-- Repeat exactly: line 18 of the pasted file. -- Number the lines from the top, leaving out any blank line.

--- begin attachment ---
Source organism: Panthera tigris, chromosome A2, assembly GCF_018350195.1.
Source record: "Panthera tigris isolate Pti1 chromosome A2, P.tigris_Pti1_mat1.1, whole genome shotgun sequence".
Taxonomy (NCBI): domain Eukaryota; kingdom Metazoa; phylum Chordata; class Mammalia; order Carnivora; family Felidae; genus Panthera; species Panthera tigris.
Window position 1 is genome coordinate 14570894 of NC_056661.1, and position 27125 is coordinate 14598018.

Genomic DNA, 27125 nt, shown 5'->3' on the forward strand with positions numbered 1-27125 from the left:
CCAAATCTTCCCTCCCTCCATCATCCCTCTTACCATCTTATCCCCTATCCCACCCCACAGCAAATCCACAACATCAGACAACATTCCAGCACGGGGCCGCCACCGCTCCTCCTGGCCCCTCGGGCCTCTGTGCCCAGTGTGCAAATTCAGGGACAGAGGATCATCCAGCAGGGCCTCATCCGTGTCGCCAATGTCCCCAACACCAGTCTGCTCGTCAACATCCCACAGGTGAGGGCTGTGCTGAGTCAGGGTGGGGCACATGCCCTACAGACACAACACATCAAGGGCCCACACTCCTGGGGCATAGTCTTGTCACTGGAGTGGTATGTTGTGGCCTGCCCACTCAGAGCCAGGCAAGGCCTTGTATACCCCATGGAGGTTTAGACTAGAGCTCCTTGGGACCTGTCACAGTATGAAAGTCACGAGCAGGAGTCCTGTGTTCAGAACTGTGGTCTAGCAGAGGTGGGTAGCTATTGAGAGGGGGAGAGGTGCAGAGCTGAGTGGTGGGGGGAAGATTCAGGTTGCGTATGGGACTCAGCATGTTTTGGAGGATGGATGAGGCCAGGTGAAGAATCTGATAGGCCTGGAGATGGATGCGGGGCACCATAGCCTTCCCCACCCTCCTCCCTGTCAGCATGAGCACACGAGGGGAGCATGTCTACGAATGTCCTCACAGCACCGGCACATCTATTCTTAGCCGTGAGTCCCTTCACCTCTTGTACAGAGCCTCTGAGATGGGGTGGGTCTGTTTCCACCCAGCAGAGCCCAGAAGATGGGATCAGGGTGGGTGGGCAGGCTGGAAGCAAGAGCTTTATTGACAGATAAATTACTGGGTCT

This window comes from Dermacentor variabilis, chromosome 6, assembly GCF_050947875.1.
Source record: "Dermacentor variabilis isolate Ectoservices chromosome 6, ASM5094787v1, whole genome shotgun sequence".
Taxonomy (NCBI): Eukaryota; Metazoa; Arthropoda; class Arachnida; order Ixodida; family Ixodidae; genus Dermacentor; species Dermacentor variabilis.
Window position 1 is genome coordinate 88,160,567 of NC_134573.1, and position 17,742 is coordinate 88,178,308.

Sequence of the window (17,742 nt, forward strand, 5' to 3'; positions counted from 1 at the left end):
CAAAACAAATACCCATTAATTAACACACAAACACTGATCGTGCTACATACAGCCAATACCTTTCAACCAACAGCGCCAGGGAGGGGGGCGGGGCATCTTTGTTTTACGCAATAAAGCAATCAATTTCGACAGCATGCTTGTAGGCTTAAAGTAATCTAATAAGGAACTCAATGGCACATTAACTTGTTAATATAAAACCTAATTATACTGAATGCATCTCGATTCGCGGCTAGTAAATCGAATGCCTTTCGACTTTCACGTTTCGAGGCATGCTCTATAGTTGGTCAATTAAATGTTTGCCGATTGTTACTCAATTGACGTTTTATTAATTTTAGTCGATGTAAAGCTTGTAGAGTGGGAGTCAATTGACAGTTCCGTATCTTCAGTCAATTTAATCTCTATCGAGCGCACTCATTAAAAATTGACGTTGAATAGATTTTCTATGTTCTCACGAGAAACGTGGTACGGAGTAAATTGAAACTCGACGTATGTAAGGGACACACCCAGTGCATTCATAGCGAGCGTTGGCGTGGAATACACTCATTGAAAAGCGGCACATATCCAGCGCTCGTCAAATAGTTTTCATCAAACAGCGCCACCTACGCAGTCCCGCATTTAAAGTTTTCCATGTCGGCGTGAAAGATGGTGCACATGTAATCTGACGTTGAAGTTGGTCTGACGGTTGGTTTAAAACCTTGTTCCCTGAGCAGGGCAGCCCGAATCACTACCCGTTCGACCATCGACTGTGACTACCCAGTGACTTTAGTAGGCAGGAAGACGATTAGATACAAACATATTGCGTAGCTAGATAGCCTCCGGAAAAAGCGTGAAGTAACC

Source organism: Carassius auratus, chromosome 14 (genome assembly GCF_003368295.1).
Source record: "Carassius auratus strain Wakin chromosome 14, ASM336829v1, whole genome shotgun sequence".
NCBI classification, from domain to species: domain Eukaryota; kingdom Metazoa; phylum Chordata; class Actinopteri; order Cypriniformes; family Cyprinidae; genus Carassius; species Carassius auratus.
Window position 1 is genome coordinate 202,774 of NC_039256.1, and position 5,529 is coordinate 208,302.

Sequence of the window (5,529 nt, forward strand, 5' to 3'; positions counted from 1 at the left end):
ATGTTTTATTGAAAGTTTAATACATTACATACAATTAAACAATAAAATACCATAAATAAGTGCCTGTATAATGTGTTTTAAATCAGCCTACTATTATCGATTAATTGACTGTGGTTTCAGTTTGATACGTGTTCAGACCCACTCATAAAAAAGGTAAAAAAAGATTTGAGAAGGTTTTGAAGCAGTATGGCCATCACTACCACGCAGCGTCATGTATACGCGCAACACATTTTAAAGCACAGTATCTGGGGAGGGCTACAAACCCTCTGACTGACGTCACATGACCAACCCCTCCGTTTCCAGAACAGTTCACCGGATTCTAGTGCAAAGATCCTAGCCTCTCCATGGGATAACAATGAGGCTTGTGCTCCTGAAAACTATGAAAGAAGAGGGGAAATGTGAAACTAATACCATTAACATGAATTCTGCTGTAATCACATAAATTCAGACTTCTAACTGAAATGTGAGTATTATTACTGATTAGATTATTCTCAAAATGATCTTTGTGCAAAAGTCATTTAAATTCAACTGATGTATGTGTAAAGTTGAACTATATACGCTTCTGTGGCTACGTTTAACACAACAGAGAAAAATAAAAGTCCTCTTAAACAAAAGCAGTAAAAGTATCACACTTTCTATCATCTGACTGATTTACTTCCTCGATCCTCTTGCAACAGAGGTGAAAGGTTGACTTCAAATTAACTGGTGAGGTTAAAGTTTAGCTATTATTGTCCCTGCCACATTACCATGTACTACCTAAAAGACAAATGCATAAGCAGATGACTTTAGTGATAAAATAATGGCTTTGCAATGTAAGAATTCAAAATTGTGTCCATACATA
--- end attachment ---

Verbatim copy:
ATGTTTTATTGAAAGTTTAATACATTACATACAATTAAACAATAAAATACCATAAATAAGTGCCTGTATAATGTGTTTTAAATCAGCCTACTATTATCGATTAATTGACTGTGGTTTCAGTTTGATACGTGTTCAGACCCACTCATAAAAAAGGTAAAAAAAGATTTGAGAAGGTTTTGAAGCAGTATGGCCATCACTACCACGCAGCGTCATGTATACGCGCAACACATTTTAAAGCACAGTATCTGGGGAGGGCTACAAACCCTCTGACTGACGTCACATGACCAACCCCTCCGTTTCCAGAACAGTTCACCGGATTCTAGTGCAAAGATCCTAGCCTCTCCATGGGATAACAATGAGGCTTGTGCTCCTGAAAACTATGAAAGAAGAGGGGAAATGTGAAACTAATACCATTAACATGAATTCTGCTGTAATCACATAAATTCAGACTTCTAACTGAAATGTGAGTATTATTACTGATTAGATTATTCTCAAAATGATCTTTGTGCAAAAGTCATTTAAATTCAACTGATGTATGTGTAAAGTTGAACTATATACGCTTCTGTGGCTACGTTTAACACAACAGAGAAAAATAAAAGTCCTCTTAAACAAAAGCAGTAAAAGTATCACACTTTCTATCATCTGACTGATTTACTTCCTCGATCCTCTTGCAACAGAGGTGAAAGGTTGACTTCAAATTAACTGGTGAGGTTAAAGTTTAGCTATTATTGTCCCTGCCACATTACCATGTACTACCTAAAAGACAAATGCATAAGCAGATGACTTTAGTGATAAAATAATGGCTTTGCAATGTAAGAATTCAAAATTGTGTCCATACATA